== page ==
Residents of the Bhimnagar community welcome the youth ambassadors into their neighborhood.
Premature judgement. The closing off of ideas and possibilities before they even begin to unfold. As a society, we need to stop judging what we don’t know and/or understand. We need to stop being scared of the unknown and instead, gain first-hand experience before we pass judgement. Such was my experience with poverty and malnutrition. For example, when I tell you that I’ve just returned from a trip with World Vision to India what are the first things that come to your mind? You might worry about my well-being having been exposed to the harsh reality of poverty that can be found across our globe. You might wonder whether I experienced culture shock or whether I had a safe and enjoyable trip. How many of you would ask me how much fun I had? How buoyed I was by my experience? How much hope I have for a better future world? How many incredible, inspiring people I met? My guess is not many.
You see, we have it all wrong. Our window on the world is that poverty is a big, dangerous, unconquerable entity from which there is minimal chance of escape. And how do we know this, how do we happen to arrive at this assertion? Certainly not with first-hand experience of the incredible work charities like World Vision are doing. No, supposedly impoverished people do not have what we have, therefore they must be unhappy, despairing even. Materialism is not enabling, it is disabling. We forget that these are people who find themselves without food, without clean water, not statistics, rather than personal stories of inspiration from real people. Poverty is documented as a statistical story. If I took one thing from my trip to India it is that people can and do escape the poverty trap. That rather than spiralling deeper and deeper into despair under the oppression of poverty, people are just waiting for a chance to rise above their situations and forge a better future for themselves and their communities. Rather than preemptively judging impoverished people as desperate, how about you wait and meet them first before judging them? It makes me so sad that people are viewed this way just because of circumstances that they can’t control. You can’t control what circumstances you are born into but what I saw in India is that you can control how these circumstances shape who you are.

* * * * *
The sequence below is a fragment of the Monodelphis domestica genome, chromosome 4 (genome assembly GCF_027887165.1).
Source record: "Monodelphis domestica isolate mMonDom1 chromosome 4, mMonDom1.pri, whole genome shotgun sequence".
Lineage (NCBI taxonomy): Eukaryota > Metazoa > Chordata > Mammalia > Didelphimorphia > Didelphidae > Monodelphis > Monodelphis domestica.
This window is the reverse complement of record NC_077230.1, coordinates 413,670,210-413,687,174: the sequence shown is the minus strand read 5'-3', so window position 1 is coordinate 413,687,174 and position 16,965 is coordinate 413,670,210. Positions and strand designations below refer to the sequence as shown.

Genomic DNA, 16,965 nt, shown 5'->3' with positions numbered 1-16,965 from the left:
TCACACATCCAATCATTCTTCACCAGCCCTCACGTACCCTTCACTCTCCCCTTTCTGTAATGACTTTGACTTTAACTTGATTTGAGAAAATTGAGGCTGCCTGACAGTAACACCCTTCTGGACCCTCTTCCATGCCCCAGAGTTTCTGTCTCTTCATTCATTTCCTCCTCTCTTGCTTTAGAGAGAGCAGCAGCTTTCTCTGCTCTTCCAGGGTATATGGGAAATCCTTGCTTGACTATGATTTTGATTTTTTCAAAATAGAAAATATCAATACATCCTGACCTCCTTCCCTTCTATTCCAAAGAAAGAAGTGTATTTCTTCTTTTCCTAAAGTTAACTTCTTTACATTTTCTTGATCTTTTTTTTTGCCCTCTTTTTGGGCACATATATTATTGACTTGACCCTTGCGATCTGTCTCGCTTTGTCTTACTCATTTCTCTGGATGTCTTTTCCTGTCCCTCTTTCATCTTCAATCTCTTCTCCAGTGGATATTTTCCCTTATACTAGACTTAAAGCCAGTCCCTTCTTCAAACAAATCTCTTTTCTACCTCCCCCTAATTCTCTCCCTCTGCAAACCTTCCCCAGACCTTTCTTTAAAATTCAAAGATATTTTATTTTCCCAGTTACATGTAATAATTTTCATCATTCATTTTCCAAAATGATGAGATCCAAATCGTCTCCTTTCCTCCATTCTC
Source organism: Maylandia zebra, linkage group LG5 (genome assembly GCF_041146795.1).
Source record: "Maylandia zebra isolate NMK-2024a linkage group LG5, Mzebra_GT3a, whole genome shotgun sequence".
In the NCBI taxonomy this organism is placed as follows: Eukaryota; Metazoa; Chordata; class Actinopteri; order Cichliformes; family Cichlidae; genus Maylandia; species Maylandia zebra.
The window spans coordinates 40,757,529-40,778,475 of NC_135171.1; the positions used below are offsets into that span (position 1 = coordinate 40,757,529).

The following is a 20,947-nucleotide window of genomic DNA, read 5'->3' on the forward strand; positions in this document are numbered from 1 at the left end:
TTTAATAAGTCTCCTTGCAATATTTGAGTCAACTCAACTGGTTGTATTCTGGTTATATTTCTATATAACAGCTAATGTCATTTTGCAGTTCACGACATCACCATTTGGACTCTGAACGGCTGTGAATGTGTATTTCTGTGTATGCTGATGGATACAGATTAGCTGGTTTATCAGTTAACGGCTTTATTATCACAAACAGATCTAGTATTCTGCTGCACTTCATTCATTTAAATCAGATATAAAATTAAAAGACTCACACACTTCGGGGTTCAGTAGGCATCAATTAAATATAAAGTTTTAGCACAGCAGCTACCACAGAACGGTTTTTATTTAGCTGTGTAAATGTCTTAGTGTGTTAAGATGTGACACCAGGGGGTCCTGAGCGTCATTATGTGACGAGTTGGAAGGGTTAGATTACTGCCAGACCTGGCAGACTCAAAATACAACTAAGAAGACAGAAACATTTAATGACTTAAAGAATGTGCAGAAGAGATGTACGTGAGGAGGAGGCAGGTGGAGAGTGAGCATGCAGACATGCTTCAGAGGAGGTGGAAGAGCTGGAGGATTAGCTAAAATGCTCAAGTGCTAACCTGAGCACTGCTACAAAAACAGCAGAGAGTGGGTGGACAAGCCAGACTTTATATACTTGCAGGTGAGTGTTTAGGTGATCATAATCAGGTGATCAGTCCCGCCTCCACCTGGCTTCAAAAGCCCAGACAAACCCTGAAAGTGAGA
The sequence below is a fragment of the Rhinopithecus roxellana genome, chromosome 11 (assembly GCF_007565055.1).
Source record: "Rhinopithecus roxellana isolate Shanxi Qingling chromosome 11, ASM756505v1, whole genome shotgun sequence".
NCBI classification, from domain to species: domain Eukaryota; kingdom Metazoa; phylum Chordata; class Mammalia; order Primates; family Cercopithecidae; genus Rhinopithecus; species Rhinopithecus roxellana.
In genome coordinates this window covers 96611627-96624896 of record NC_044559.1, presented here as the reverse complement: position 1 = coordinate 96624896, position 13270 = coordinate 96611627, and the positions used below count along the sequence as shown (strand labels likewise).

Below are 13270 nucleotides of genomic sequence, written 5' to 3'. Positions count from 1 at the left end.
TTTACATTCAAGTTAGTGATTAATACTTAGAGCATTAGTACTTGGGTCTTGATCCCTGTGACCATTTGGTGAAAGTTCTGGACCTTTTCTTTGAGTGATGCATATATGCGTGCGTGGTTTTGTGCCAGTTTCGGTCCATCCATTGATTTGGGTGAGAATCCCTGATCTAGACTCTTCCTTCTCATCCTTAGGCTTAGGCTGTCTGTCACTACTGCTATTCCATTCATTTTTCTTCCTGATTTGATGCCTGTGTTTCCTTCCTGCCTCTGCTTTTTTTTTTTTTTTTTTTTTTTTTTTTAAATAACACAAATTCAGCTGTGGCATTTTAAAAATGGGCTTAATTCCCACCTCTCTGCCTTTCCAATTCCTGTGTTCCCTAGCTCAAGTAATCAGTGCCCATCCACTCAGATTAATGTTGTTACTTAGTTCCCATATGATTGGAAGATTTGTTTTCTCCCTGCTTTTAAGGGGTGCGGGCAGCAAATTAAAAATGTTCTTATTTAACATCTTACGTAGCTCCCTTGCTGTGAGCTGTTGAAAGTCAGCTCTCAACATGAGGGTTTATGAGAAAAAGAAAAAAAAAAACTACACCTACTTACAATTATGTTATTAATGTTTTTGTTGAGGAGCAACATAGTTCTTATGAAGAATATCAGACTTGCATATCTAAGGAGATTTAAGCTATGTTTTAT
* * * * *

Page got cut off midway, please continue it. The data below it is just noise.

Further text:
I can honestly say that the most inspirational people I have ever met have either been living in poverty or had just escaped the poverty cycle. These people are so grateful for what life gives them, they are content with their lot and will never complain no matter how hard it gets. These people are closer to their roots as human beings than we ever will be. These people are more compassionate, more generous and friendlier than countless people I have met who live in much more fortunate circumstances. They are willing to sacrifice themselves for the betterment of others, something that can barely be found here, in one of the most liveable countries in the world.